• Memorial to the Victims of the Ghetto
A monument in the eastern Polish city of Lublin commemorates the city's Jews who, under German occupation, were forcibly moved by the SS to a ghetto and murdered at death camps from 1942 on.
Image: Lublin, 1940, Two women in the Jewish quarter, Deutsches Historisches Museum, M. Kirnberger
Lublin, 1940, Two women in the Jewish quarter, Deutsches Historisches Museum, M. Kirnberger

Image: Lublin, 2004, Memorial to the Victims of the Ghetto, Stiftung Denkmal
Lublin, 2004, Memorial to the Victims of the Ghetto, Stiftung Denkmal
The city of Lublin, located in eastern Poland, is one of the oldest cities in the country. The first settlement was established at this site in the early Middle Ages, with Jewish residents settling here from the 15th century on. Lublin soon became a cultural and economic centre. Following a fire in the 16th century, the city was rebuilt in Renaissance style. At the time, Lublin was established as a centre of Jewish culture – the city was home to a renowned yeshiva, a school for the study of the Talmud. In the course of the 19th and early 20th centuries, many Jewish unions, organisations and political parties were founded in Lublin, which was part of Russia before Poland gained its independence in 1918.
Prior to the German invasion of Poland in 1939, Lublin had about 122,000 residents, of whom 40,000 were Jews. The Jewish community of Lublin was one of the largest in pre-war Poland. Under German occupation, the Jews of Lublin were deployed as forced labourers and terrorised by the occupying regime. The SS leadership decided to establish a camp in the district of Lublin, which all Jews from the Generalgouvernement (German-occupied Poland) and the German Reich would be deported to. In 1941, the Germans abandoned this plan, by which time thousands had been deported to Lublin. In March 1941, about 34,000 Lublin Jews had to move into a ghetto. The SS and police leader in charge of coordinating »Aktion Reinhardt«, the campaign with the aim of murdering all Jews from the Generalgouvernement in extermination camps, had his headquarters in Lublin. In the spring of 1942, the SS dissolved the Lublin ghetto and murdered its former inmates at the Bełżec death camp. The few Jews who had remained in Lublin were murdered at the Majdanek concentration camp, a camp in the suburbs of Lublin, in the autumn of 1942.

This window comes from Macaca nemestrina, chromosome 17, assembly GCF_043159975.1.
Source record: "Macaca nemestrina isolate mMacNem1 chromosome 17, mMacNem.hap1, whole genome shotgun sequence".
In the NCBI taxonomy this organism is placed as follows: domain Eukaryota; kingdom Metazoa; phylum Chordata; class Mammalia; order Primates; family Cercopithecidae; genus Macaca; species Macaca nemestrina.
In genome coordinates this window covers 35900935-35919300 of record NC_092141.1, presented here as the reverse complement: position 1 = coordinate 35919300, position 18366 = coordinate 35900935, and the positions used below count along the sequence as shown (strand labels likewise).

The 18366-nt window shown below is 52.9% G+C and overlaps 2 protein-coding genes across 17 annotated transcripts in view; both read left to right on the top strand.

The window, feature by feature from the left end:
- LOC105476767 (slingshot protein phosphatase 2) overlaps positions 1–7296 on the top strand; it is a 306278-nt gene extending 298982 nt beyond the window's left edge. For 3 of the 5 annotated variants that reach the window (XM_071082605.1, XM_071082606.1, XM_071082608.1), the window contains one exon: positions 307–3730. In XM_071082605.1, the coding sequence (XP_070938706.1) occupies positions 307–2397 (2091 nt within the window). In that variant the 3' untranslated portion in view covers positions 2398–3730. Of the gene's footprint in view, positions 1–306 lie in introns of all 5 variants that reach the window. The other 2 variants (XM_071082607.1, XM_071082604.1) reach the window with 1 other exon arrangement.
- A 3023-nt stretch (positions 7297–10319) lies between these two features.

Image: Lublin, 1940, Two women in the Jewish quarter, Deutsches Historisches Museum, M. Kirnberger
Lublin, 1940, Two women in the Jewish quarter, Deutsches Historisches Museum, M. Kirnberger

Image: Lublin, 2004, Memorial to the Victims of the Ghetto, Stiftung Denkmal
Lublin, 2004, Memorial to the Victims of the Ghetto, Stiftung Denkmal
At least 34,000 Jews from Lublin were murdered in the extermination camps during »Aktion Reinhardt«. Only a few hundred Jews from Lublin survived.
Image: Lublin, 1942, Deportation of Jews from the ghetto, YIVO Institute
Lublin, 1942, Deportation of Jews from the ghetto, YIVO Institute

Image: Lublin, 2004, Memorial plaque to the Jewish orphans who were murdered in March 1942, Stiftung Denkmal
Lublin, 2004, Memorial plaque to the Jewish orphans who were murdered in March 1942, Stiftung Denkmal
A handful of Jewish survivors returned to Lublin after the war. They established a Jewish community, which existed until the 1970s; the community later disintegrated. Today, only a few Jews remain in the city.
In 1963, on the 20th anniversary of its liquidation, the Jewish community erected a monument to the victims of the ghetto. It is in the form of a Jewish tombstone and made of black granite. Inscribed at the foot of the monument are the sites at which the Jews from the Lublin region were murdered. The dedication reads: »In eternal memory of the Polish citizens of Jewish nationality from the voivodeship Lublin who were beastly murdered by the Hitlerite Fascists during the Second World War«. There is a further inscription in Polish and in Yiddish, a quote from the »The Song of the Murdered Jewish People« by poet Itzhak Katzenelson (1886-1944): »I am searching for my dead [...] In every hill of ash« (translation by Judie Ostroff-Goldstein). The monument is located on »Plac Ofiar Getta« (English: »Ghetto Victims' Square«).
Image: Lublin, 2004, Memorial to the Victims of the Ghetto, Stiftung Denkmal
Lublin, 2004, Memorial to the Victims of the Ghetto, Stiftung Denkmal

Image: Lublin, 2010, Quotation of poet Itzhak Katzenelson at the foot of the monument, Stiftung Denkmal
Lublin, 2010, Quotation of poet Itzhak Katzenelson at the foot of the monument, Stiftung Denkmal
Name
Pomnik Ofiar Getta
Address
Plac Ofiar Getta
20-109 Lublin
Open
The monument and the memorial plaques are always accessible.